Nizar Touzi (Ecole Polytechnique )
- Professor Ecole Polytechnique - PhD, University Paris Dauphine 1994, Habilitation University Paris Dauphine 1999 - Vice President, Bachelier Society - Co-editor, Finance and Stochastics, Paris-Princeton Lectures on Mathematical Finance - Associate Editor, Mathematical Finance, Electronic Journal of Probability, SIAM Journal on Financial Mathematics - Europlace Institute of Finance Best Young Researcher Award 2006 - University of Toronto Dean's Distinguished Visitor Chair 2010 - Invited Session Speaker ICM 2010
Alberto Verjovsky (UNAM Mexico)
Alberto Verjovsky was born in Mexico City on January 2, 1943. He did his BSc in Mathematics at the Universidad Nacional Autonoma de Mexico (UNAM) in 1962 and wrote an honors thesis under the supervision of Solomon Lefschetz. He obtained his PhD degree at Brown University in 1973 and was full professor at CINVESTAV (Centro de Investigacion y Estudios Avanzados del Instituto Politecnico Nacional) from 1973 to 1986. From 1986 to 1993 he was coordinator of the Mathematics Section of the International Centre for Theoretical Physics at Trieste, Italy. From 1993 to 2008 he was full professor at the Universite des Science et Technologies de Lille, France. From 2008 to the present day he is full professor at the Instituto de Matematicas de la UNAM in the city of Cuernavaca, Mexico.
Cédric Villani (l'Institut Henri Poincaré)
Cedric Villani was born in 1973 in France. After studying mathematics at Ecole Normale Superieure in Paris from 1992 to 1996, he was appointed assistant professor there. His 1998 PhD was mainly focused on the mathematical theory of the Boltzmann equation. Besides his advisor Pierre-Louis Lions (Paris-Dauphine), during his training he was much influenced by Yann Brenier, Eric Carlen and Michel Ledoux. In 2000 he became a full professor at l'Ecole Normale SupÃ©rieure de Lyon, and has stayed with that organization since then. He held semester-long visiting positions in Atlanta (1999), Berkeley (2004) and Princeton (2009), wrote about 50 research papers, and two reference books on optimal transport theory.
A mathematical analyst, Villani is particularly interested in fluid mechanics, statistical physics, probability, functional inequalities and Riemannian geometry.
His awards include the Jacques Herbrand Prize of the French Academy of Science (2007), the Prize of the European Mathematical Society (2008), the Henri Poincare Prize of the International Association for Mathematical Physics, the Fermat Prize (2009), and the Fields Medal (2010). His collaborators include Luigi Ambrosio, Dario Cordero-Erausquin, Laurent Desvillettes, Alessio Figalli, Wilfrid Gangbo, Gregoire Loeper, John Lott, Clement Mouhot, Ludovic Rifford, Giuseppe Toscani, and many others. He serves on the editorial boards of Inventiones Mathematicae, Journal of Functional Analysis, Journal of Mathematical Physics and Journal of Statistical Physics.
In 2009 he was appointed director of the Institut Henri Poincare (IHP) in Paris, and part-time visitor of the Institut des Hautes Etudes Scientifiques (IHES).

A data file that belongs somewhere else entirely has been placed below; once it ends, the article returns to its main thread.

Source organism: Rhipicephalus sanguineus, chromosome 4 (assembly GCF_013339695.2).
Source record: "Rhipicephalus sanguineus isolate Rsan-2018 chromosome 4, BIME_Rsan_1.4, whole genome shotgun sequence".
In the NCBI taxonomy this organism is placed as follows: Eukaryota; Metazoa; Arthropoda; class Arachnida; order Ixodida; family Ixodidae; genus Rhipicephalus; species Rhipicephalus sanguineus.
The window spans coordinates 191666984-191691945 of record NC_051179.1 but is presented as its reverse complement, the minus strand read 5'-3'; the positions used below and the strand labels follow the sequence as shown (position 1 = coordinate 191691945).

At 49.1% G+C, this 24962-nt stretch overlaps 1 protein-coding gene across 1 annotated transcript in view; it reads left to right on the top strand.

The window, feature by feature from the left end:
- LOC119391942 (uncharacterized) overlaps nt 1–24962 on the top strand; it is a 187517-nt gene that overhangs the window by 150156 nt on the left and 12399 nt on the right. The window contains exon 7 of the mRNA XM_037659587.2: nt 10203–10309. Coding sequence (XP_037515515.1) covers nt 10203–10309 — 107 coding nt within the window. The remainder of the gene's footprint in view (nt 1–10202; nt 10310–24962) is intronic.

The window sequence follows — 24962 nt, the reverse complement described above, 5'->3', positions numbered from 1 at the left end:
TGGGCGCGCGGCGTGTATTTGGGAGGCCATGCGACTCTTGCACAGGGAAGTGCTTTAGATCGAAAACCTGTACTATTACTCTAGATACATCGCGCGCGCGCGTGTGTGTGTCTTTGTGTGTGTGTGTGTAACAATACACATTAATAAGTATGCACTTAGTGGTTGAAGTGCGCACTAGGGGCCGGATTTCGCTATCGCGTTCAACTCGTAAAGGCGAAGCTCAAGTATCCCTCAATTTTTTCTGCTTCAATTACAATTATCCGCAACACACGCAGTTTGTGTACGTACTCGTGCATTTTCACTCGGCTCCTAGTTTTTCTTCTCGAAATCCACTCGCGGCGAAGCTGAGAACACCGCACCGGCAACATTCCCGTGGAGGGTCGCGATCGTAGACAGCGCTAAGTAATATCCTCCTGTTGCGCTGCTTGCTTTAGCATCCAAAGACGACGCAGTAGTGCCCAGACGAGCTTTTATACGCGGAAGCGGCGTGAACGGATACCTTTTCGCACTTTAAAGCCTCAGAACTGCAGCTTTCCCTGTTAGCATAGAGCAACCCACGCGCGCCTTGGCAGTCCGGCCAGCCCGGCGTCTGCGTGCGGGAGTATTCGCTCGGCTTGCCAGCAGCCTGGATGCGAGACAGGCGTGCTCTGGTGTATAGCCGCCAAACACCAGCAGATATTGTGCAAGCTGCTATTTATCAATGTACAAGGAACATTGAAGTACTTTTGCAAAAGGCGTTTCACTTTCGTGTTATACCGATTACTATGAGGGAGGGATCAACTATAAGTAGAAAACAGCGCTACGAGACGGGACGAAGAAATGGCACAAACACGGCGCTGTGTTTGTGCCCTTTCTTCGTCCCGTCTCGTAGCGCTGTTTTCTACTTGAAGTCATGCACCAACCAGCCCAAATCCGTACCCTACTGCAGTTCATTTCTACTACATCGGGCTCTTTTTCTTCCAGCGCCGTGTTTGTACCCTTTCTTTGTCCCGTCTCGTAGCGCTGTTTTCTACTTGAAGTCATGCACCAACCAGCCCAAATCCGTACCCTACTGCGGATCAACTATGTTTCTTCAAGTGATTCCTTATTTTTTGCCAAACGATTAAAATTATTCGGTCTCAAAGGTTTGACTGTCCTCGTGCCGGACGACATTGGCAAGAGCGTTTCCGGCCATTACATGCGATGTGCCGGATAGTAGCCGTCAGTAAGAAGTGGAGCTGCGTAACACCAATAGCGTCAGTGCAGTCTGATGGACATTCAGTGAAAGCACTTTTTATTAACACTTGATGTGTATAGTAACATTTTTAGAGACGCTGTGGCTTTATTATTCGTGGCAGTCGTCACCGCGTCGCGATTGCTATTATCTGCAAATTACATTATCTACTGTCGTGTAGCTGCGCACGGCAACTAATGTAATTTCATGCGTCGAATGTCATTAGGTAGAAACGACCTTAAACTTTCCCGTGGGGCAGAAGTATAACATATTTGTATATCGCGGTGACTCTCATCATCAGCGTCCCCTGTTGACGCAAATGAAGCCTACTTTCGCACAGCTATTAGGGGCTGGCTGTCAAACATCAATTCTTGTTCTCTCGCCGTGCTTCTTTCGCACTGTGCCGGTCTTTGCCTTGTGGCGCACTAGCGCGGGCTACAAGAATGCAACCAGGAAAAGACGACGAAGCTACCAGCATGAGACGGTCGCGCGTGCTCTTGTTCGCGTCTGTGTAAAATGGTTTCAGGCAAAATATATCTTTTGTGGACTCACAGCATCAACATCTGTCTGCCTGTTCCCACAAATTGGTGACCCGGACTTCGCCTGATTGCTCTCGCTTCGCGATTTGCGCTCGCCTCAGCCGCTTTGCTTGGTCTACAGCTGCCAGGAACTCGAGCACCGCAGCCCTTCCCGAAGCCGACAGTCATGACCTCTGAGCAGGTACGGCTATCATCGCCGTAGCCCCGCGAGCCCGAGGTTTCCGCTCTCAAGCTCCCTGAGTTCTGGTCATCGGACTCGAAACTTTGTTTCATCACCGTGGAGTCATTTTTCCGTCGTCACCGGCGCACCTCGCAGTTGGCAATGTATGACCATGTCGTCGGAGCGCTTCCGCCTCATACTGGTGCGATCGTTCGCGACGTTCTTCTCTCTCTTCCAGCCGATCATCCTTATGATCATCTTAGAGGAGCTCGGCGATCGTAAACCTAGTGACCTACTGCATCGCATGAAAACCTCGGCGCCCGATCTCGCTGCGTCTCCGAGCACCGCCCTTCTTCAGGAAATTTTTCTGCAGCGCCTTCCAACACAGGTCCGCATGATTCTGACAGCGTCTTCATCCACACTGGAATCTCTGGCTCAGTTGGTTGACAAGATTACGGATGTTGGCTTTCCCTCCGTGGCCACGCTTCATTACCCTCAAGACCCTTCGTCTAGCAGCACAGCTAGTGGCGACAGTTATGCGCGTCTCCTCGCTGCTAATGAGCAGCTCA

Michael Vogelius (Rutgers University)
Michael Ward (University of British Columbia)
Michael Ward has been a Professor at the University of British Columbia (UBC) since 1998. He received his Ph.D in Applied Mathematics from Caltech in 1988, after first receiving his B.Sc from UBC in 1983. Prior to returning to UBC in 1993 as an Assistant Professor, Ward was a Szego Postdoctoral Fellow at Stanford from 1988-1991, and was a Postdoc at the Courant Institute from 1991-1993. His awards include the Andre-Aisendtadt Prize from the CRM in 1995, the Coxeter James Research Prize awarded by the CMS in 1997, the E.W.R. Steacie Memorial Fellowship awarded by NSERC in 1998, and the CAIMS Research Prize awarded by the Canadian Applied and Industrial Mathematics Society in 2011. In 1995 he gave an invited plenary lecture at the International Congress of Industrial and Applied Mathematics in Hamburg, Germany. He has been a Co-Editor-In-Chief of the European Journal of Applied Mathematics since 2001. He was the Director of the Institute for Applied Mathematics at UBC from 20003-2008. He has held various visiting positions, most notably at Oxford University as a Christiansen Research Fellow and at the Chinese University of Hong Kong. His main research interests relate to the study of the dynamics and stability of interfaces and other localized structures that occur in reaction-diffusion systems, in models of micro-electrical mechanical systems, and in the study of diffusive transport in various cell-signalling problems in mathematical biology.
Shing-Tung Yau (Harvard University)
Dr. Shing-Tung Yau, a Fields Medal recipient, serves as Professor of Mathematics at Harvard University. He also serves as Director of The Institute of Mathematical Sciences, at The Chinese University of Hong Kong. Dr. Yau’s fields of interest include differential equations and mathematical physics. He remains active at the interface between geometry and theoretical physics.